Let’s face it, we all want it, even crave it. For someone to say, “You did a great job!” or “I’m so glad you were there for me.” I love it when a customer sees his or her quilt for the first time after I’ve finished quilting it – such joy on their faces! Makes me feel good about my profession. But we need affirmation in our regular lives too, not just on the job.
My husband Tom was very conservative when it came to PDA (Public Display of Affection). When we first started dating, I was 15 and was all about the PDA! I wanted people to see I had a boyfriend! Not something Tom was comfortable with. While Tom was working at Camp Trexler in Harriman State Park, I would often come up to visit him for the day or for one of his nights out, and when I would get there, I would expect a kiss…Not gonna happen. He would always say, “Not in front of the men” (vague F-Troop reference) and I would pout but what’s a girl to do, I was in love!
Fast forward to last year…Tom was still very conservative when it came to PDA, but maybe not as much so as back then. Maybe that comes with being married almost 35 years? He was lucky enough to finally get to take a sabbatical in June (Synod guidelines recommend a sabbatical every 3 to 5 years). Tom celebrated his 18th ordination anniversary last year and this was his first sabbatical (you do the math). We spent the month of June visiting other churches, he took time to rest both bodily and spiritually (being a pastor takes a lot out of you!), and we visited friends and family.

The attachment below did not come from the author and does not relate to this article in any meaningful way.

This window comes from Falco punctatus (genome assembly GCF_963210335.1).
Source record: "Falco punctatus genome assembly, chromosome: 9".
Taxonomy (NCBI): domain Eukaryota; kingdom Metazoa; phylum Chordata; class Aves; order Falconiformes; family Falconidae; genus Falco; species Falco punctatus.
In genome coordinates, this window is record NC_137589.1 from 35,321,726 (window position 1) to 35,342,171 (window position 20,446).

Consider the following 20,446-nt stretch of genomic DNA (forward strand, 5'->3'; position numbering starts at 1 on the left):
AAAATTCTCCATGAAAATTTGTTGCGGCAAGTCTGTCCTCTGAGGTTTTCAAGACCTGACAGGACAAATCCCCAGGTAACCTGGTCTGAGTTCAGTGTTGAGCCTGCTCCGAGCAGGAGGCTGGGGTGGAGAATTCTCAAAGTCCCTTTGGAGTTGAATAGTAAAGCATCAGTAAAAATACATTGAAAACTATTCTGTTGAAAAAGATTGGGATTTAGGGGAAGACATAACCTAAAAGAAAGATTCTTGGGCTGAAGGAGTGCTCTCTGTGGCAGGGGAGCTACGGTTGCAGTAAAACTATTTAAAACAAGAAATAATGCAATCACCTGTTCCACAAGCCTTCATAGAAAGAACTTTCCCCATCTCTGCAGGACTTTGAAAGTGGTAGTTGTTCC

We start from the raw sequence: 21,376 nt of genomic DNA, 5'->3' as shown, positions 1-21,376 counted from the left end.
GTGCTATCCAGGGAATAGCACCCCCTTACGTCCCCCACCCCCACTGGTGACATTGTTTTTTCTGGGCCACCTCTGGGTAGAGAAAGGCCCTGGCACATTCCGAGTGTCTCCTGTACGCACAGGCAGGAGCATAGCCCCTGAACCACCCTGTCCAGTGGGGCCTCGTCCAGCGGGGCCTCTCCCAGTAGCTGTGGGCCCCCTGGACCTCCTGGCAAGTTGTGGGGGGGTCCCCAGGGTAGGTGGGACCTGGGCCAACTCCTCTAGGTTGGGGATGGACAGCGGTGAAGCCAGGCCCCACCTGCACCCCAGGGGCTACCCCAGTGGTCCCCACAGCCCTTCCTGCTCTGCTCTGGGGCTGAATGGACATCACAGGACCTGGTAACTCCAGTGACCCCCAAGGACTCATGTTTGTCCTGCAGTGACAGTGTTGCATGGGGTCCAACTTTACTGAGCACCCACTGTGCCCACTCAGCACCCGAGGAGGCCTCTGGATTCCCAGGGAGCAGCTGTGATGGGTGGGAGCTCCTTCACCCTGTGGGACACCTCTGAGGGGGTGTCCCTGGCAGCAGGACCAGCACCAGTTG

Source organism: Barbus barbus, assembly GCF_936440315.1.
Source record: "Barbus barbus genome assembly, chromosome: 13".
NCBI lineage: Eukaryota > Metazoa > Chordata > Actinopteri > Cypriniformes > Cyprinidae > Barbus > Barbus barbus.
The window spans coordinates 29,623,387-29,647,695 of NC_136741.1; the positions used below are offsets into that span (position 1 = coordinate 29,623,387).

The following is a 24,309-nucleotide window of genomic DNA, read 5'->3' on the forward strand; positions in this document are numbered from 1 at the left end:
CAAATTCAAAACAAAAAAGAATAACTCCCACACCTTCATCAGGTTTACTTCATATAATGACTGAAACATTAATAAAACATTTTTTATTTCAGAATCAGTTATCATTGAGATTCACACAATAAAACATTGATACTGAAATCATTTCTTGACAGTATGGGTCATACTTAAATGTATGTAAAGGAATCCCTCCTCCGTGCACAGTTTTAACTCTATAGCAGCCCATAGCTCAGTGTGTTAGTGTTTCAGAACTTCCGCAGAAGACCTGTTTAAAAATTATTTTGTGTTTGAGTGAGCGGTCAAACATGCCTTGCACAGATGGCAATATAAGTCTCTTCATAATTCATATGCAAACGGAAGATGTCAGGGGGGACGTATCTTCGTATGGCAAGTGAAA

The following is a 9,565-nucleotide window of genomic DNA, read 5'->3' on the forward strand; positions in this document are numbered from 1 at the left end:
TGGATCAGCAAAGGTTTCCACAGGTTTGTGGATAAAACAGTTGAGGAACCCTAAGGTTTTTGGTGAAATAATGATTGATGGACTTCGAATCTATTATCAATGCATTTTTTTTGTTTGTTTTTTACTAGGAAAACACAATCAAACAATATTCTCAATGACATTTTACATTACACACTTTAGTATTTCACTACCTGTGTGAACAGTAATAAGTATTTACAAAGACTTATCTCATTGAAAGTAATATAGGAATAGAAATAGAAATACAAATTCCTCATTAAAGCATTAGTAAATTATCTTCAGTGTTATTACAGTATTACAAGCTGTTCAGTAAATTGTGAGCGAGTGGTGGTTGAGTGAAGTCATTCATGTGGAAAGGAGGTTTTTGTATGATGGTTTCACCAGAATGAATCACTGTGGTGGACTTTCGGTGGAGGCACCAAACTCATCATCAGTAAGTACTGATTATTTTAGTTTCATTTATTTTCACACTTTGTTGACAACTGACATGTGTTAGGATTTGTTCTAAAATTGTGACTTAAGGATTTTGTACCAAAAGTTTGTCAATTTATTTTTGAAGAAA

In September he gave out his “Summary of Activities and Results” to council. I had not read it, (I was away the weekend he presented it) until a few weeks ago. Typical church stuff with Tom’s great humor injected into his writing. But that very last paragraph…He thanks everyone that helped out with the sabbatical, from the pastor that filled in while he was gone to friends and family that lodged us but what got me was that last sentence…
“…but most cherished was the love and support and gentle criticism and willingness to leave her own work on theÂ table and keep me safe by accompanying me on the trips — my thanks and my love go out to my rock, my partner, my tree rooted firmly, my caregiver and the greatest thing that has ever come into my life — my wife, Lisa.”
Now that’s affirming. We didn’t have a perfect marriage, but it was a great marriage. All the doubts I had after his death about how I could have been kinder at times, I could have had more patience, it’s okay. He knew how much I loved him and now I am affirmed by how much he loved me.
No more “not in front of the men”.
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